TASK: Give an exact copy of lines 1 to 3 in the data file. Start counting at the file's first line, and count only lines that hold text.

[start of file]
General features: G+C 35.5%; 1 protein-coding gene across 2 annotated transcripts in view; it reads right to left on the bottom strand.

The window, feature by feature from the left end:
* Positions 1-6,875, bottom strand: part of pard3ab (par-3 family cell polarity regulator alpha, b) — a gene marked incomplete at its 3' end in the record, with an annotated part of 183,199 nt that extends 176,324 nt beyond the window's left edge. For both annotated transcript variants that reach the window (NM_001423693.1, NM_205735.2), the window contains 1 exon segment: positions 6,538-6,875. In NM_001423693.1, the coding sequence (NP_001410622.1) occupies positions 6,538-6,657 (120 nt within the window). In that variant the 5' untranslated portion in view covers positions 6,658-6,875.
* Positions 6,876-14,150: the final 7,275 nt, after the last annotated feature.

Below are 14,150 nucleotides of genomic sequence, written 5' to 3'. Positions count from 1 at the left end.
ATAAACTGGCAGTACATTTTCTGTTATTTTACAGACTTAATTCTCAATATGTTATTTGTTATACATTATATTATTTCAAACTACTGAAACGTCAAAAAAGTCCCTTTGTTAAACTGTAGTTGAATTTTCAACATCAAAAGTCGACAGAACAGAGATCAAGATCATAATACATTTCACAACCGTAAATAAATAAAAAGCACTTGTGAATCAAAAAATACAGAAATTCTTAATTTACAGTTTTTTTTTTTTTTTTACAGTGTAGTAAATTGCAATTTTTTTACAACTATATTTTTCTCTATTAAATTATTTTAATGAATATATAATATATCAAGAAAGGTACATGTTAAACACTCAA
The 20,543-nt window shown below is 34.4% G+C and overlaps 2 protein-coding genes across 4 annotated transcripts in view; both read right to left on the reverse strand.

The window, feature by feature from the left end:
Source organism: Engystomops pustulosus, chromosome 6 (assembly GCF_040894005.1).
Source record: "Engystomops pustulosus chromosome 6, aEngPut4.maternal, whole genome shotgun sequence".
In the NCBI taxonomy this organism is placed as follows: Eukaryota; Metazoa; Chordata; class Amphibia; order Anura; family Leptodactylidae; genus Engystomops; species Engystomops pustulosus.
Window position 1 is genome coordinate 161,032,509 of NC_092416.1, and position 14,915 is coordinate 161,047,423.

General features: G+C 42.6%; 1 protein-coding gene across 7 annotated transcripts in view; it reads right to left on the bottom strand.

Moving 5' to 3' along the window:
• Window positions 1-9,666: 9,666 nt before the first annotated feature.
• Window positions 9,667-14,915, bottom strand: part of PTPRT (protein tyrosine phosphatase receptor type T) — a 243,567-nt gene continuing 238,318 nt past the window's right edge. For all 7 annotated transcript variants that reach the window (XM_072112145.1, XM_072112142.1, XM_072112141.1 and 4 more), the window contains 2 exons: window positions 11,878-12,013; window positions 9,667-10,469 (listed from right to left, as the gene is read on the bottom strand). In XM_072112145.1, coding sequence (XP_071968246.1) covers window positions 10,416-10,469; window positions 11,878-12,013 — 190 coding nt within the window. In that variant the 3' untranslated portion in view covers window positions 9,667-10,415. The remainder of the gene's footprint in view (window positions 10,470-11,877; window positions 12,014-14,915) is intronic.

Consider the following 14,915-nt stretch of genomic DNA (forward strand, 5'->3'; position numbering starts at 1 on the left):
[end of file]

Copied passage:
General features: G+C 35.5%; 1 protein-coding gene across 2 annotated transcripts in view; it reads right to left on the bottom strand.

The window, feature by feature from the left end:
* Positions 1-6,875, bottom strand: part of pard3ab (par-3 family cell polarity regulator alpha, b) — a gene marked incomplete at its 3' end in the record, with an annotated part of 183,199 nt that extends 176,324 nt beyond the window's left edge. For both annotated transcript variants that reach the window (NM_001423693.1, NM_205735.2), the window contains 1 exon segment: positions 6,538-6,875. In NM_001423693.1, the coding sequence (NP_001410622.1) occupies positions 6,538-6,657 (120 nt within the window). In that variant the 5' untranslated portion in view covers positions 6,658-6,875.